“Ultimately, from my perspective as a supervisor of an intern who was 18 years old, there is absolutely no space for an elected official many years her senior to interact in that fashion as was reported, and for it to not be considered harassment,” she said.

“Certainly, there’s a continuum on which the reported incidents of the past week fall, from what I would consider more of an aggressive nature to one of subtle sexual harassment. Any of the above make an unsafe work environment. When you have a young woman who feels unsafe in the building because she does not feel empowered to stop the behavior, even if it’s subtle, it’s harassment, and it’s not OK.”

At the suggestion of one of the lobbyists, Colorado Politics spoke with another Democratic lawmaker who has known Tate since 2015, when both were newly sworn-in House members.

“I’m friends with Jack, and I haven’t seen that,” state Rep. Jeni Arndt, a Fort Collins Democrat, said Saturday in a phone interview. “I don’t think he would ever intentionally do that, even if he said someone looks nice.”

Arndt added that there were two points she wanted to make about ways genuine politeness can come across at the Capitol.

“There’s your voice as a legislator, and there’s a generational thing going on, too,” she said, noting that Tate was likely more than two decades older than the unnamed intern who objected to his behavior. “If he said to someone they look nice, there’s both his age and, maybe, him not understanding the perceived power relationship between him and the intern. But if that’s what happened, I don’t think it was intentional.”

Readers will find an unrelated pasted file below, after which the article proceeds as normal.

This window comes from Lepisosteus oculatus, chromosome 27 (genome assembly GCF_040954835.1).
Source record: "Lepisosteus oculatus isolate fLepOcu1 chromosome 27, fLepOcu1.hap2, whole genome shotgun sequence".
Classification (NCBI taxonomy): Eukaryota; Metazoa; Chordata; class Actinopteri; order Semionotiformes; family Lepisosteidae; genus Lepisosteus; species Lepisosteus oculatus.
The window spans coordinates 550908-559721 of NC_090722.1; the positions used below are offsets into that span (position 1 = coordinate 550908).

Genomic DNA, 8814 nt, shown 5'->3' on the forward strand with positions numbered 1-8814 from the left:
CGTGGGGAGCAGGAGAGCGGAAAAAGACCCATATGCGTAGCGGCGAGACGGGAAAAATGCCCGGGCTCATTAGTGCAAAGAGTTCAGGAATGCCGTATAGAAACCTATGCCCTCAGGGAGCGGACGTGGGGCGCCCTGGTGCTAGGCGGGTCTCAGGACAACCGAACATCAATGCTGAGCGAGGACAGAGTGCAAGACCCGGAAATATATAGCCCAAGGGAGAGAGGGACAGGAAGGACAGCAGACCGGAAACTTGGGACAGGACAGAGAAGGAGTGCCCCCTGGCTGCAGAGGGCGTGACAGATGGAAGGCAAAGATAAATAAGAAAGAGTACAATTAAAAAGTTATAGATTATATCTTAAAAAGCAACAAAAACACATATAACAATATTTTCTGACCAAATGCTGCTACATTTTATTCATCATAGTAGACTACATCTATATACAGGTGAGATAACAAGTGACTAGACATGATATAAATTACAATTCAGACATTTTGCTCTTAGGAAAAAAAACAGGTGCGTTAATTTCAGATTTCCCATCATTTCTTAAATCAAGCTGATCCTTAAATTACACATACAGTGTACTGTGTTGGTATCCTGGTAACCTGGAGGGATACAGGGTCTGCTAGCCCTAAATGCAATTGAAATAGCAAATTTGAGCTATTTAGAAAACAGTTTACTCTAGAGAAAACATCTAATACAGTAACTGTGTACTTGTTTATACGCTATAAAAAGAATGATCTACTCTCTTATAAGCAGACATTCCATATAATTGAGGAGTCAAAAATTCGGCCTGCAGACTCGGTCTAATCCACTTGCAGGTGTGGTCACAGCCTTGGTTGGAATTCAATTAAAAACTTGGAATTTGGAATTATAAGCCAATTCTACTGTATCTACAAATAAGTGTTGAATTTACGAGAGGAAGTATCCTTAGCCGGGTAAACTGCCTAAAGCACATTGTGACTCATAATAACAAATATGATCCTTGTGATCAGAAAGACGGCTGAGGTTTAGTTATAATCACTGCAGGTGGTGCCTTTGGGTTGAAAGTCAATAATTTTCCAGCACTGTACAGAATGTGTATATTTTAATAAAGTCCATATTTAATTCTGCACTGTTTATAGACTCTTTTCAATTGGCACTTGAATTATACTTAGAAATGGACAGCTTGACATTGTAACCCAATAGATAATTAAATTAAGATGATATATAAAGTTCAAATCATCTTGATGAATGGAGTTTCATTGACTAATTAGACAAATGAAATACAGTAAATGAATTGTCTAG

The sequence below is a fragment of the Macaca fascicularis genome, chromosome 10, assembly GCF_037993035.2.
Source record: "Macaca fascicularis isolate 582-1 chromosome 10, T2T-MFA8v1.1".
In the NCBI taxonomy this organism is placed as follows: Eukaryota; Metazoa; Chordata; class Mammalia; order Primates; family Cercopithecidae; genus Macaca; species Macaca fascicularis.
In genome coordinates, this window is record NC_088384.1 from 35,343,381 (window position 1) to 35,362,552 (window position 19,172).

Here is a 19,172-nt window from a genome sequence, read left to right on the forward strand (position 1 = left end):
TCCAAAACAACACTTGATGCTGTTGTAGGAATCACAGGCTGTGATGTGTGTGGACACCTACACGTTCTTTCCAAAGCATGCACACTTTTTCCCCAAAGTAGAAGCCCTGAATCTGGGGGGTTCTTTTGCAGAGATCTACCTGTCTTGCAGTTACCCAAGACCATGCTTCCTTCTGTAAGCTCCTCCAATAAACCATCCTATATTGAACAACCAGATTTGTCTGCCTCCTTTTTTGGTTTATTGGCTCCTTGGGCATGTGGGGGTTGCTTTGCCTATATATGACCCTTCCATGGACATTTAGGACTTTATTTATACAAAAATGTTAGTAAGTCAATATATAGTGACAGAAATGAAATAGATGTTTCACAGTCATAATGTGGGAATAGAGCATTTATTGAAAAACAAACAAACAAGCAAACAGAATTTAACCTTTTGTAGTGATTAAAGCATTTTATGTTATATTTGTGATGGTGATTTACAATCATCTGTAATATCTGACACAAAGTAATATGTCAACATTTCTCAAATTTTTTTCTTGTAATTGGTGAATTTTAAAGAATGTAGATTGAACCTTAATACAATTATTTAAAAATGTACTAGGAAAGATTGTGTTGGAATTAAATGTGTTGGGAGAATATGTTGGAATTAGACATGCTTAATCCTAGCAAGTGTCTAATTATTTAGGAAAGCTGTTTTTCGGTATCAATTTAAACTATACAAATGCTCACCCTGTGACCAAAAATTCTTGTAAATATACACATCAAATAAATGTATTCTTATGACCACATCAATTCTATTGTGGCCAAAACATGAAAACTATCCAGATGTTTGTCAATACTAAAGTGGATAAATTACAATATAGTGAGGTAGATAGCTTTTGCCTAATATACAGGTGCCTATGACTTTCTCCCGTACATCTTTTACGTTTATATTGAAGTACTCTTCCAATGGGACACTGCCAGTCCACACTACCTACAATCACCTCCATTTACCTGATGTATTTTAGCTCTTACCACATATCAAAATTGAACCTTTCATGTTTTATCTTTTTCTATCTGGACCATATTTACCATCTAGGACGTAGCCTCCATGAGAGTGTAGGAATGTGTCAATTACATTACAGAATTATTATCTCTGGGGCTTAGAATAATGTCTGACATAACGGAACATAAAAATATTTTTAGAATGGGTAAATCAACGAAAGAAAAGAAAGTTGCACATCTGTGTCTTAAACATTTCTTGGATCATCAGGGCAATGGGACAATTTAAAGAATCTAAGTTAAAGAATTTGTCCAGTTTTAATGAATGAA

Michaelson Jenet said she was glad the spotlight was shining on the problem of sexual harassment at the Capitol.

“I felt I had an understanding of the process,” she said, although she added that she was glad to learn an outside agency could become involved with a complaint at some point.

“My belief and/or wish is this would be something that would be able to be handled in a nonpartisan or neutral fashion, and for that to happen, that can’t be done by leadership in either chamber,” she said. “I respect the Senate president and the speaker of the House and believe they care about the well-being of both chambers, yet, in this situation, our aides and our interns are the most vulnerable people in the ecosystem. Whatever we can do to make sure they feel safe, heard and validated — that’s what our job is.

“My hope is at the end of this, as the dust settles, we have a space where we all know and respect the decorum and what’s expected of us in the state House and in the Senate, and that we deliver to the citizens of Colorado the respectful leadership they voted into office.”

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Editor’s note: Two women have filed formal complaints with the Colorado House of Representatives alleging misconduct by state Rep. Steve Lebsock, not three, as this story originally said.

Ernest Luning

Ernest Luning

Ernest Luning is a political correspondent for Colorado Politics. He has covered politics and government for newspapers and online news sites in Colorado for more than 25 years, including at the Highlands Ranch Herald, the Jefferson Sentinels chain of community newspapers and the Aurora Sentinel, where he was the city hall and cops reporter. After editing the Aurora Daily Sun, he was a political reporter and blogger for The Colorado Independent site. Since 2009, he has been the senior political reporter and occasional editor for The Colorado Statesman.